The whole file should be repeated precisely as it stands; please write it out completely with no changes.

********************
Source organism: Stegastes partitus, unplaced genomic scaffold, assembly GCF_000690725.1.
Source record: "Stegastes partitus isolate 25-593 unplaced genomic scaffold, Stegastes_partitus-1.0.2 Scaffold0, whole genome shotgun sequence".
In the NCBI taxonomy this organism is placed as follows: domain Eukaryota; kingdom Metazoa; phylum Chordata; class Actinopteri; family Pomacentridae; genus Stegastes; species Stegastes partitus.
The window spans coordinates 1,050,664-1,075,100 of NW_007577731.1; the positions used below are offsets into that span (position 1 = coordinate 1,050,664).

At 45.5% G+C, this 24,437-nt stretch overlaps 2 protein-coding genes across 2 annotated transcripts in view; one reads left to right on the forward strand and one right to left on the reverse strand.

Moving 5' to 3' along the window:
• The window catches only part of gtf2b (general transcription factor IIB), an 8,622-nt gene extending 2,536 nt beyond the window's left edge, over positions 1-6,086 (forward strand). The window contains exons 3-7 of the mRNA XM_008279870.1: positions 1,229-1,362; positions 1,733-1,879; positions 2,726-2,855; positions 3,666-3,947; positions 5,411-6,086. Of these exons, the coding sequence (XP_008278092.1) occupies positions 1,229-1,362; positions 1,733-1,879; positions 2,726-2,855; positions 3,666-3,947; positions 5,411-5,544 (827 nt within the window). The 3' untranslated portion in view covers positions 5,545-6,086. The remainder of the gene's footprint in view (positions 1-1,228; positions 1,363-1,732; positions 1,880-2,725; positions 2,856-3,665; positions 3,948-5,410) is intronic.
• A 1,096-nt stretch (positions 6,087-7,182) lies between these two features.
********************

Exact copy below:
Source organism: Stegastes partitus, unplaced genomic scaffold, assembly GCF_000690725.1.
Source record: "Stegastes partitus isolate 25-593 unplaced genomic scaffold, Stegastes_partitus-1.0.2 Scaffold0, whole genome shotgun sequence".
In the NCBI taxonomy this organism is placed as follows: domain Eukaryota; kingdom Metazoa; phylum Chordata; class Actinopteri; family Pomacentridae; genus Stegastes; species Stegastes partitus.
The window spans coordinates 1,050,664-1,075,100 of NW_007577731.1; the positions used below are offsets into that span (position 1 = coordinate 1,050,664).

At 45.5% G+C, this 24,437-nt stretch overlaps 2 protein-coding genes across 2 annotated transcripts in view; one reads left to right on the forward strand and one right to left on the reverse strand.

Moving 5' to 3' along the window:
• The window catches only part of gtf2b (general transcription factor IIB), an 8,622-nt gene extending 2,536 nt beyond the window's left edge, over positions 1-6,086 (forward strand). The window contains exons 3-7 of the mRNA XM_008279870.1: positions 1,229-1,362; positions 1,733-1,879; positions 2,726-2,855; positions 3,666-3,947; positions 5,411-6,086. Of these exons, the coding sequence (XP_008278092.1) occupies positions 1,229-1,362; positions 1,733-1,879; positions 2,726-2,855; positions 3,666-3,947; positions 5,411-5,544 (827 nt within the window). The 3' untranslated portion in view covers positions 5,545-6,086. The remainder of the gene's footprint in view (positions 1-1,228; positions 1,363-1,732; positions 1,880-2,725; positions 2,856-3,665; positions 3,948-5,410) is intronic.
• A 1,096-nt stretch (positions 6,087-7,182) lies between these two features.